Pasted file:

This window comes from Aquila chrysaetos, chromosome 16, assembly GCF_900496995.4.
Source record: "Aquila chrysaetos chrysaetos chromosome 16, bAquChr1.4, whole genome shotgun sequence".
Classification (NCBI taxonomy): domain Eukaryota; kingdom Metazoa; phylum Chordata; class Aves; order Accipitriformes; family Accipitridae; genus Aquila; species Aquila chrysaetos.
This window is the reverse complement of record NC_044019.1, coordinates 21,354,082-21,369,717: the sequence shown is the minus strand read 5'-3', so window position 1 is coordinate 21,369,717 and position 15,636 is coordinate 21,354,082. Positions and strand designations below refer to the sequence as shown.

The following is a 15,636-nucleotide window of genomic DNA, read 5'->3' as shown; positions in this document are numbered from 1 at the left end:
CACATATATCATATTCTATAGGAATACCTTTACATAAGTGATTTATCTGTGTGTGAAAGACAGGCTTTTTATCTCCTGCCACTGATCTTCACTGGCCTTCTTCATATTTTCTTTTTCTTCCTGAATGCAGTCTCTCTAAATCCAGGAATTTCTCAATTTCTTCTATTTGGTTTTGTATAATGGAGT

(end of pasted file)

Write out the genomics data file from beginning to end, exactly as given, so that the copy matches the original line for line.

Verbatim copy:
This window comes from Aquila chrysaetos, chromosome 16, assembly GCF_900496995.4.
Source record: "Aquila chrysaetos chrysaetos chromosome 16, bAquChr1.4, whole genome shotgun sequence".
Classification (NCBI taxonomy): domain Eukaryota; kingdom Metazoa; phylum Chordata; class Aves; order Accipitriformes; family Accipitridae; genus Aquila; species Aquila chrysaetos.
This window is the reverse complement of record NC_044019.1, coordinates 21,354,082-21,369,717: the sequence shown is the minus strand read 5'-3', so window position 1 is coordinate 21,369,717 and position 15,636 is coordinate 21,354,082. Positions and strand designations below refer to the sequence as shown.

The following is a 15,636-nucleotide window of genomic DNA, read 5'->3' as shown; positions in this document are numbered from 1 at the left end:
CACATATATCATATTCTATAGGAATACCTTTACATAAGTGATTTATCTGTGTGTGAAAGACAGGCTTTTTATCTCCTGCCACTGATCTTCACTGGCCTTCTTCATATTTTCTTTTTCTTCCTGAATGCAGTCTCTCTAAATCCAGGAATTTCTCAATTTCTTCTATTTGGTTTTGTATAATGGAGT